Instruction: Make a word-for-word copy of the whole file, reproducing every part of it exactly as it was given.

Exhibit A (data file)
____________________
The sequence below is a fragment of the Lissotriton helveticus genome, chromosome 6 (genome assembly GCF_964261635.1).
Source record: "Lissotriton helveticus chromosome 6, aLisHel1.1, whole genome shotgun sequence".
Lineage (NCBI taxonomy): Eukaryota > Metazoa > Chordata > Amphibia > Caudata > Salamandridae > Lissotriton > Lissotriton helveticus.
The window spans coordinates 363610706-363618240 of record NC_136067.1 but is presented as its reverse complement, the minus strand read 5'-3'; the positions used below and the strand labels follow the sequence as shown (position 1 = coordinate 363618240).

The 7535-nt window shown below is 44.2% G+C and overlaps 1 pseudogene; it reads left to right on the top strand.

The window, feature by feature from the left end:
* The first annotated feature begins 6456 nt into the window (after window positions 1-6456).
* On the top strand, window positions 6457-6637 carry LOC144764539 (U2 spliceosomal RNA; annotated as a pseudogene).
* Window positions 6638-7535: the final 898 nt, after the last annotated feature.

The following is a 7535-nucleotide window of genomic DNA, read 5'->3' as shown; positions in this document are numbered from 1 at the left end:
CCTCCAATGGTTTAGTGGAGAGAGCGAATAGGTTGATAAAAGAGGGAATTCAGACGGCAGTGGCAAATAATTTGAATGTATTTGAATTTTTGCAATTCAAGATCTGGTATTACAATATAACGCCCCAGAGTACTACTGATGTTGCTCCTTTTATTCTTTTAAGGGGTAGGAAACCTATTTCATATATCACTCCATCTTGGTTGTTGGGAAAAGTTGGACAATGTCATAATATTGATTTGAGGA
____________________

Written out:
The sequence below is a fragment of the Lissotriton helveticus genome, chromosome 6 (genome assembly GCF_964261635.1).
Source record: "Lissotriton helveticus chromosome 6, aLisHel1.1, whole genome shotgun sequence".
Lineage (NCBI taxonomy): Eukaryota > Metazoa > Chordata > Amphibia > Caudata > Salamandridae > Lissotriton > Lissotriton helveticus.
The window spans coordinates 363610706-363618240 of record NC_136067.1 but is presented as its reverse complement, the minus strand read 5'-3'; the positions used below and the strand labels follow the sequence as shown (position 1 = coordinate 363618240).

The 7535-nt window shown below is 44.2% G+C and overlaps 1 pseudogene; it reads left to right on the top strand.

The window, feature by feature from the left end:
* The first annotated feature begins 6456 nt into the window (after window positions 1-6456).
* On the top strand, window positions 6457-6637 carry LOC144764539 (U2 spliceosomal RNA; annotated as a pseudogene).
* Window positions 6638-7535: the final 898 nt, after the last annotated feature.

The following is a 7535-nucleotide window of genomic DNA, read 5'->3' as shown; positions in this document are numbered from 1 at the left end:
CCTCCAATGGTTTAGTGGAGAGAGCGAATAGGTTGATAAAAGAGGGAATTCAGACGGCAGTGGCAAATAATTTGAATGTATTTGAATTTTTGCAATTCAAGATCTGGTATTACAATATAACGCCCCAGAGTACTACTGATGTTGCTCCTTTTATTCTTTTAAGGGGTAGGAAACCTATTTCATATATCACTCCATCTTGGTTGTTGGGAAAAGTTGGACAATGTCATAATATTGATTTGAGGA